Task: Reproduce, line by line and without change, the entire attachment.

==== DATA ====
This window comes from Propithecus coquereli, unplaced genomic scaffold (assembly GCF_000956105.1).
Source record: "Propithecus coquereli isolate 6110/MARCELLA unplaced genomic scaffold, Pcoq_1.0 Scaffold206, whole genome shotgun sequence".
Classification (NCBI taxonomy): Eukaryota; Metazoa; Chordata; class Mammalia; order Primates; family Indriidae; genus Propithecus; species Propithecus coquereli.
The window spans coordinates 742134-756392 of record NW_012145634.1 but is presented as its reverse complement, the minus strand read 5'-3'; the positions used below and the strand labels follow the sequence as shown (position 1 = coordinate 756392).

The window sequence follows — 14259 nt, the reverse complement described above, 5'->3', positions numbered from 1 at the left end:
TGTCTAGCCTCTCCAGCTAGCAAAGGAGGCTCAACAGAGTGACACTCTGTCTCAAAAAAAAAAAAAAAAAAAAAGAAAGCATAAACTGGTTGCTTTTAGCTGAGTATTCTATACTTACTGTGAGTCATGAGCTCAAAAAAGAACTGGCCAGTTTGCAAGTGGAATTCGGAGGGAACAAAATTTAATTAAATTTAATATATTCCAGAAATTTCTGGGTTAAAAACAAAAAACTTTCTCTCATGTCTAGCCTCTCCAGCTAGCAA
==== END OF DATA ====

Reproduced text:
This window comes from Propithecus coquereli, unplaced genomic scaffold (assembly GCF_000956105.1).
Source record: "Propithecus coquereli isolate 6110/MARCELLA unplaced genomic scaffold, Pcoq_1.0 Scaffold206, whole genome shotgun sequence".
Classification (NCBI taxonomy): Eukaryota; Metazoa; Chordata; class Mammalia; order Primates; family Indriidae; genus Propithecus; species Propithecus coquereli.
The window spans coordinates 742134-756392 of record NW_012145634.1 but is presented as its reverse complement, the minus strand read 5'-3'; the positions used below and the strand labels follow the sequence as shown (position 1 = coordinate 756392).

The window sequence follows — 14259 nt, the reverse complement described above, 5'->3', positions numbered from 1 at the left end:
TGTCTAGCCTCTCCAGCTAGCAAAGGAGGCTCAACAGAGTGACACTCTGTCTCAAAAAAAAAAAAAAAAAAAAAGAAAGCATAAACTGGTTGCTTTTAGCTGAGTATTCTATACTTACTGTGAGTCATGAGCTCAAAAAAGAACTGGCCAGTTTGCAAGTGGAATTCGGAGGGAACAAAATTTAATTAAATTTAATATATTCCAGAAATTTCTGGGTTAAAAACAAAAAACTTTCTCTCATGTCTAGCCTCTCCAGCTAGCAA